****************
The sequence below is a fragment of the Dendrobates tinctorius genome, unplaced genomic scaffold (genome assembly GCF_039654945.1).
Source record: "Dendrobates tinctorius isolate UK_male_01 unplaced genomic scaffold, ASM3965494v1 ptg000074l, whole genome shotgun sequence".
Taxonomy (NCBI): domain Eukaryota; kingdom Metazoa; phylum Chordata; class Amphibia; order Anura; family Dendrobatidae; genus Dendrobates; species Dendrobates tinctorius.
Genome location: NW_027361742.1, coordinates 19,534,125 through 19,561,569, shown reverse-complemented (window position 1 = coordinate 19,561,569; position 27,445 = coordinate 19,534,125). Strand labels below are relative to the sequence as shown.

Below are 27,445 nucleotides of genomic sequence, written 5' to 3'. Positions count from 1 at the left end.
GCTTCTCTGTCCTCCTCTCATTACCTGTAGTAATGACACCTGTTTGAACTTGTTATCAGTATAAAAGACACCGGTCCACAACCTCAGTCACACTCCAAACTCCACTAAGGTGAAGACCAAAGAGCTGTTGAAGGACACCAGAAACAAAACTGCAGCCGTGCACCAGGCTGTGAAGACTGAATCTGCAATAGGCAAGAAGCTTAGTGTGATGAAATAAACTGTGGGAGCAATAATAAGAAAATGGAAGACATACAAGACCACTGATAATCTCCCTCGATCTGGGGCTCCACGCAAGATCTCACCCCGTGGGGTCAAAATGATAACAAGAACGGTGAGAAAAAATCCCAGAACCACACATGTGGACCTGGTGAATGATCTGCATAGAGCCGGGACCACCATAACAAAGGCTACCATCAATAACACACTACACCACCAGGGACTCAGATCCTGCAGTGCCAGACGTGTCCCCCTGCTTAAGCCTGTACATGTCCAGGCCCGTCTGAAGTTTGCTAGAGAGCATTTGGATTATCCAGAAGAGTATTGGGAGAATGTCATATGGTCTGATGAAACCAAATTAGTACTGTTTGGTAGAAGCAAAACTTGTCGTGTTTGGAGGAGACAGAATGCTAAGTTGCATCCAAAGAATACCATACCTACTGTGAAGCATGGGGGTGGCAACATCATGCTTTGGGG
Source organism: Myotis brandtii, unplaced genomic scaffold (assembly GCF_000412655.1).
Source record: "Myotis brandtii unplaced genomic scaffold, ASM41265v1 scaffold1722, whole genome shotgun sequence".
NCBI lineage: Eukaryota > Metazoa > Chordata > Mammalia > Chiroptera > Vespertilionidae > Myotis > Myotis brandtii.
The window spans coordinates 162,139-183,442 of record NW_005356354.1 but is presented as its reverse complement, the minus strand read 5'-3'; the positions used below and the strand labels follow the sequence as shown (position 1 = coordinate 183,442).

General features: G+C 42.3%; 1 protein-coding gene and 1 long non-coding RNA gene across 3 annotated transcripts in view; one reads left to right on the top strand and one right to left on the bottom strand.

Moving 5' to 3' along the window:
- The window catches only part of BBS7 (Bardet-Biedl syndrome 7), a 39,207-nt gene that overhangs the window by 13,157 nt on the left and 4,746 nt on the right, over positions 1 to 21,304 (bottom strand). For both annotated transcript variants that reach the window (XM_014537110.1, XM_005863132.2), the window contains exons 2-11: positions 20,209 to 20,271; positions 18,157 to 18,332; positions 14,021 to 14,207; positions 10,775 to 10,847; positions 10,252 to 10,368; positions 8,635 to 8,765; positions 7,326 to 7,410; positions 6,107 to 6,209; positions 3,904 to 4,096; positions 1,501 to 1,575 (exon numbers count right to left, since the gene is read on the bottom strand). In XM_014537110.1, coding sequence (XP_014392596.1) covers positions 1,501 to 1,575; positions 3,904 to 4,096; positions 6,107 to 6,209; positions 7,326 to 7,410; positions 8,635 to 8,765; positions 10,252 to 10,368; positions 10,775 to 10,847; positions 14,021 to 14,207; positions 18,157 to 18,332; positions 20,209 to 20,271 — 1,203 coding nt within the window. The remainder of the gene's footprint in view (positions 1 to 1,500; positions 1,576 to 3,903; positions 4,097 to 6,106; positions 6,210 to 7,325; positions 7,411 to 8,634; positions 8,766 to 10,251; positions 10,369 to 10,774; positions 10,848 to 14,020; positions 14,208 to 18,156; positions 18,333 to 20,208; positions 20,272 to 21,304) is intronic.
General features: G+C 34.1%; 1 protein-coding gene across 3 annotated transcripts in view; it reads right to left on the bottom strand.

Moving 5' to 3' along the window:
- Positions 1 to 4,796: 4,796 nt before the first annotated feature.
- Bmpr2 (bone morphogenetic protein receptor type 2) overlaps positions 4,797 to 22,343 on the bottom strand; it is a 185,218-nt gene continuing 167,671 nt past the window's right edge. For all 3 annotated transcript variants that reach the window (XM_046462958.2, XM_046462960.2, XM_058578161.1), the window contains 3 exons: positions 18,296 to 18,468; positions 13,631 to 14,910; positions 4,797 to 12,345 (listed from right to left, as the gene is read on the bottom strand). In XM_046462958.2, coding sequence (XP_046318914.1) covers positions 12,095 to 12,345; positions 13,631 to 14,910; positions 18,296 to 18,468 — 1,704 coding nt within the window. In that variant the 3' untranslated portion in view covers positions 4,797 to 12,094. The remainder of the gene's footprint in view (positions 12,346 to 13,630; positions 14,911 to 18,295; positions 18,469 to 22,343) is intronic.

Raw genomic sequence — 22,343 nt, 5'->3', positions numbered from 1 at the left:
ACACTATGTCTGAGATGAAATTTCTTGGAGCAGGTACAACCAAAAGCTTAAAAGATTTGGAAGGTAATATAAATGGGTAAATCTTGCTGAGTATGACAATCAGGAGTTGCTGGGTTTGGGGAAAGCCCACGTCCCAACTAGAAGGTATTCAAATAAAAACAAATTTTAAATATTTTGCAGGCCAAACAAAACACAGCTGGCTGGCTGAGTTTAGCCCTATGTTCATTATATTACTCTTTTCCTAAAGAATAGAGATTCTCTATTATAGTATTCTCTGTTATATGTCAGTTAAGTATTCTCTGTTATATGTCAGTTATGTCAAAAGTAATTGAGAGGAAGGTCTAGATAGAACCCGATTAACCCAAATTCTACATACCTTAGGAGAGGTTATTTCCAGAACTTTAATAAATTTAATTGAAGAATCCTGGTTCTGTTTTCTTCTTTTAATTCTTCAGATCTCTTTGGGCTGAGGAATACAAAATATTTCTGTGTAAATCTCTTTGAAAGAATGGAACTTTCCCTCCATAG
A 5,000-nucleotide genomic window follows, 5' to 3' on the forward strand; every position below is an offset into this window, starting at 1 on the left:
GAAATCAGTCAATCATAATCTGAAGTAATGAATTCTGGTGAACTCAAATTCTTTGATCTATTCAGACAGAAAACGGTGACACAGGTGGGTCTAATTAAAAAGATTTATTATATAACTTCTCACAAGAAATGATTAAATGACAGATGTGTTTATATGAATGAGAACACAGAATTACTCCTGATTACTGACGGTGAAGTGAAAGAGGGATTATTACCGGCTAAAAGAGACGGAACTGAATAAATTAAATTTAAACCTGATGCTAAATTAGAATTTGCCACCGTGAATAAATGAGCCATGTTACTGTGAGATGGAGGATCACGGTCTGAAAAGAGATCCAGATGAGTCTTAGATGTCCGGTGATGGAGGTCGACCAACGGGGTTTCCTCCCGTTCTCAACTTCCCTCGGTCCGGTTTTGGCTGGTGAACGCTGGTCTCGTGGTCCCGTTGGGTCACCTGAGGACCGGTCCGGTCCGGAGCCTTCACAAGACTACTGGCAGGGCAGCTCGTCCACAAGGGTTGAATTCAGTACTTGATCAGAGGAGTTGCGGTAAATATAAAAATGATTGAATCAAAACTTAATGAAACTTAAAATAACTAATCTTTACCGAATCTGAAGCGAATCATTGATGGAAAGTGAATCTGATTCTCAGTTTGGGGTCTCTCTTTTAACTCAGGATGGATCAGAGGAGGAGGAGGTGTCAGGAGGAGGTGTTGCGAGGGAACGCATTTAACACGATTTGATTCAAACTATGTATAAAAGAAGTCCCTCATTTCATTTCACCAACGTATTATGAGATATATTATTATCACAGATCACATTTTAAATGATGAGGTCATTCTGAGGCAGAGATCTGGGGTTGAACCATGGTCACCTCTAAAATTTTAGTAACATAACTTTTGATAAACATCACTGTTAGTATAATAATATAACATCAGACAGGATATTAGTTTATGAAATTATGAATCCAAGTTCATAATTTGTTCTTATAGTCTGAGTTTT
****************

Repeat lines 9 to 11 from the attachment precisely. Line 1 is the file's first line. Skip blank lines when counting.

NCBI lineage: Eukaryota > Metazoa > Chordata > Mammalia > Chiroptera > Vespertilionidae > Myotis > Myotis brandtii.
The window spans coordinates 162,139-183,442 of record NW_005356354.1 but is presented as its reverse complement, the minus strand read 5'-3'; the positions used below and the strand labels follow the sequence as shown (position 1 = coordinate 183,442).

General features: G+C 42.3%; 1 protein-coding gene and 1 long non-coding RNA gene across 3 annotated transcripts in view; one reads left to right on the top strand and one right to left on the bottom strand.